After a quick shower, we decided to have a short walk as there was time to spare before we were due to meet the others.  The grounds of the hotel were so pretty.  It all looked idyllic, twinkling with fairy lights, and we meandered down towards the shore to watch the sun set.    Darkness fell; the sea glistened and a gentle glow illuminated the sky behind the low hills on the other side of the Dead Sea.  We felt a goosebumpy thrill when someone told us the glow was from Jerusalem.  That tranquil scene is still fresh in my mind as if it were yesterday.

 

We tore ourselves away and headed back to the bar, arriving just after seven o’clock.  We were surprised to find it almost deserted.  There was no sign of the silver wedding couple and only two or three members of the group were there.  We chatted for a short while, wondering whether to go ahead and order drinks, when another of our number burst in, looking shaken.  He stared at us incredulously, asking “Haven’t you seen the television?”  Seeing our blank looks, he told us that highjacked planes had been deliberately crashed into the World Trade Centre in New York.   A few others gradually drifted in; the atmosphere turned from elation to horror and stunned disbelief.   This soon gave way to speculation about the perpetrators and potential revenge by the Americans.  Our minds started working overtime, imagining an order from President Bush for an immediate bombing campaign in the Middle East.  My husband quietly disappeared, heading for the loos.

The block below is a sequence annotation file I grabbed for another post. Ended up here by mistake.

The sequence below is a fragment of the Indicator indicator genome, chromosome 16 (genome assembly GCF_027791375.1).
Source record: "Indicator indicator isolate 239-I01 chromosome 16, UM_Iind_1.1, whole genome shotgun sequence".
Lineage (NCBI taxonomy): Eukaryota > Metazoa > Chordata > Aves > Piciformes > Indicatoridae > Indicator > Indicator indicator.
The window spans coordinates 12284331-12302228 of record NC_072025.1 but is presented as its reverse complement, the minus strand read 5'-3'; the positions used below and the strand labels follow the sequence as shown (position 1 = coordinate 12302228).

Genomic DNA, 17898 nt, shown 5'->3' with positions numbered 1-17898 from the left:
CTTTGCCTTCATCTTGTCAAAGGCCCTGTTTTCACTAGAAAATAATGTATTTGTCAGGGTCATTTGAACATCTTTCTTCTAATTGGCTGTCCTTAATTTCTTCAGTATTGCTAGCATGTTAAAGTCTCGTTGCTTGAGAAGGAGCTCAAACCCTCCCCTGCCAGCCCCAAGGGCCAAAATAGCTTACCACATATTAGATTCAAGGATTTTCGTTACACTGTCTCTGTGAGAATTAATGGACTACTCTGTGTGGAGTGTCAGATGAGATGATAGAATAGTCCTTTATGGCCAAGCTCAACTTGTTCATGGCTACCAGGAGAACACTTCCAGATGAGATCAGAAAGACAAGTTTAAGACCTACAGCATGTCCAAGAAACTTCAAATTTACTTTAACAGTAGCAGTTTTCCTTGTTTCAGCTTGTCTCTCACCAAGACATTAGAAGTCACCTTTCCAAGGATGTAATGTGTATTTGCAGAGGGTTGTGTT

Needless to say, there was no champagne that night and I don’t think we had dinner.  Everyone went off to watch the confused and sickening story gradually unfolding on our screens. 

 

The next day, breakfast was a subdued affair and our guide did his best to reassure us that there had been no Foreign Office advice for immediate return to the UK and the tour would continue safely. 

 

Frankly, for me that whole Wednesday was a blank.  I know we made several scheduled sightseeing stops on our way to a hotel near Petra.    I have absolutely no recollection of what we saw and there was only one topic of conversation.